Thank you for tuning in to the Albany Movement & Fitness blog. In this video, the owner of Functional Fitness in Virginia,  Kavon Atabaki, teaches the kettlebell  snatch. As an instructor, this movement is one of the most difficult to teach since it requires a unique coordinated rhythm that is different than many other exercises.  Kavon beautifully teaches the snatch from the top down, but first he makes sure that the student has competency in the foundational exercises that lead up to the snatch, which include the hip hinge, deadlift, two-handed swing, single-arm swing, and the high-pull. Here are some additional cues to help you grease the groove (aka practice).

“Pour the Pitcher” – From the lock out position, if you dropped the bell straight down it would hit you on the head. So it is important that you push the bell forward a bit. This is where I use the bell to counter balance and immediately settle into my heels. Casting the bell straight out especially with a heavy kettlebell is not a good idea. Doing this will pull you forward and you will lose the necessary symmetry in your hips and torso required to perform the movement safely. Lead with the thumb from the lockout position, simply turn the wrist and think of pouring water out of a pitcher. Gravity will bring the bell down in front and you will need the confidence to attack the hinge and feed the hike pass. This move is subtle and does not require very much movement.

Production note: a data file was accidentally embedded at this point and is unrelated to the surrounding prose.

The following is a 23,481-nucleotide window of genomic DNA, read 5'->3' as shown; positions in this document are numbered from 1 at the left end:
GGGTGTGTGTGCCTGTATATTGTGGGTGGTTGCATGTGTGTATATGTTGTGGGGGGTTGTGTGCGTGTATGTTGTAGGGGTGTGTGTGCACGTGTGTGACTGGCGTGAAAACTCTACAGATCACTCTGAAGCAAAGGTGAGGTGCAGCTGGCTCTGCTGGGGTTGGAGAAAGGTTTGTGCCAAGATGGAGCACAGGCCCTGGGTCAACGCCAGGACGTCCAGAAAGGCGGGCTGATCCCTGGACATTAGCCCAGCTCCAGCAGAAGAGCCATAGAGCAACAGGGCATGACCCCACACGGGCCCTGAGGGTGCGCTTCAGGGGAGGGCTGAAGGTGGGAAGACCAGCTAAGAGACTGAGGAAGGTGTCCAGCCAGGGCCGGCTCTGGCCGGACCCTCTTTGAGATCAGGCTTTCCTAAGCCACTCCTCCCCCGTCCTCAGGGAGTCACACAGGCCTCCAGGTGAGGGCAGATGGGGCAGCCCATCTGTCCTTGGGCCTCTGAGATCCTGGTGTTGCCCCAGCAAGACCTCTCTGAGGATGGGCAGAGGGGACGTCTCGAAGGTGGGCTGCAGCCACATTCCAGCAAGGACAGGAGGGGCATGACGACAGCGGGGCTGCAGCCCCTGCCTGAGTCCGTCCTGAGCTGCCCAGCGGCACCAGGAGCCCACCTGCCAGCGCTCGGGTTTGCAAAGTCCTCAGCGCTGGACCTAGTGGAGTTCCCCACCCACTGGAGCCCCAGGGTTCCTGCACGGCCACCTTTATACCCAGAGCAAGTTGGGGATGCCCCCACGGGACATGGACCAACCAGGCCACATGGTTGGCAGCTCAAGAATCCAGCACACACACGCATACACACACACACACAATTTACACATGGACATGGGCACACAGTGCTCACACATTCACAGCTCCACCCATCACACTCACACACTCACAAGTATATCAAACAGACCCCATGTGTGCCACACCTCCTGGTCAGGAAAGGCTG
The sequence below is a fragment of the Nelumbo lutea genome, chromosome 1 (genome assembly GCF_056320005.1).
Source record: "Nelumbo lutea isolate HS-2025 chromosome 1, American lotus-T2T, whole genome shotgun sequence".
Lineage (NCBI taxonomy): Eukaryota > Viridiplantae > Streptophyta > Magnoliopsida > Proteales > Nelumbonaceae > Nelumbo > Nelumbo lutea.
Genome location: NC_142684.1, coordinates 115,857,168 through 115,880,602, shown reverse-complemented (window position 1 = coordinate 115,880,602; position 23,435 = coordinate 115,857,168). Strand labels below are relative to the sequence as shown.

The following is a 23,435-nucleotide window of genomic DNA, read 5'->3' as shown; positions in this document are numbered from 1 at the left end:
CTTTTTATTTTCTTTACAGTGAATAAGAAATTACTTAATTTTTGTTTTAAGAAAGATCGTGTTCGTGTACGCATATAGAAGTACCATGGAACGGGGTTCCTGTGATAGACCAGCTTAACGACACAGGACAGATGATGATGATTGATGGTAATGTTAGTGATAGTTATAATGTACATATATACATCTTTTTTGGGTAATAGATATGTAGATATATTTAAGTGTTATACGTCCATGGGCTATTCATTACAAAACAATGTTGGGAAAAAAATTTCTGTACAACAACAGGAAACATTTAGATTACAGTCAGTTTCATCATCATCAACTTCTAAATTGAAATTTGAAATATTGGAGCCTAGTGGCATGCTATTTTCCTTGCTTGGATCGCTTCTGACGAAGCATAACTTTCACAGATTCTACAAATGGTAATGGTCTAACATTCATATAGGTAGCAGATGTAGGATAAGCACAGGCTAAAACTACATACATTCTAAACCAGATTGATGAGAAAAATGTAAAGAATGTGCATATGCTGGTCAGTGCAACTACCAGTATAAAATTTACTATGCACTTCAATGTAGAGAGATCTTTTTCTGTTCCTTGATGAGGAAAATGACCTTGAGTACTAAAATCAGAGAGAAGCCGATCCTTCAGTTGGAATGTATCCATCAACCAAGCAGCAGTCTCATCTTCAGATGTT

“Swimming” –  From the lock out position, after you Pour the Pitcher, you create an arm motion similar to the front crawl stroke, imagine bringing the bell down the midline in the body while performing the front crawl stroke. Your arm is not straight nor is it bent at a precisely prescribed angle. The elbow is softened and the degree of the angle on the elbow adjusts slightly to create movement efficiency. This arm position is unique to the individual, but it should feel graceful and be aesthetically pleasing.

“Unzip the Jacket” and “Zip It Back Up” – This last cue is reminding us to keep the bell close on the way up and the way down. In my experience teaching the snatch, it is more challenging for people to keep the bell close on the way down. The arm should not end up being straight similar to the position it is in at the top of the single arm swing. Reminding people not to cast the bell out away from the body is helpful.

The performance tips above will certainly tighten up your groove.  If you are a self-guided kettebell enthusiast, I highly recommend a hardstyle kettlebell instructor to help you nail down the groove.  Resources: Works written by Dan John, Pavel, and Mark Reifkind.

Debbie Whaley-Hayes Teaches the Kettlebell Swing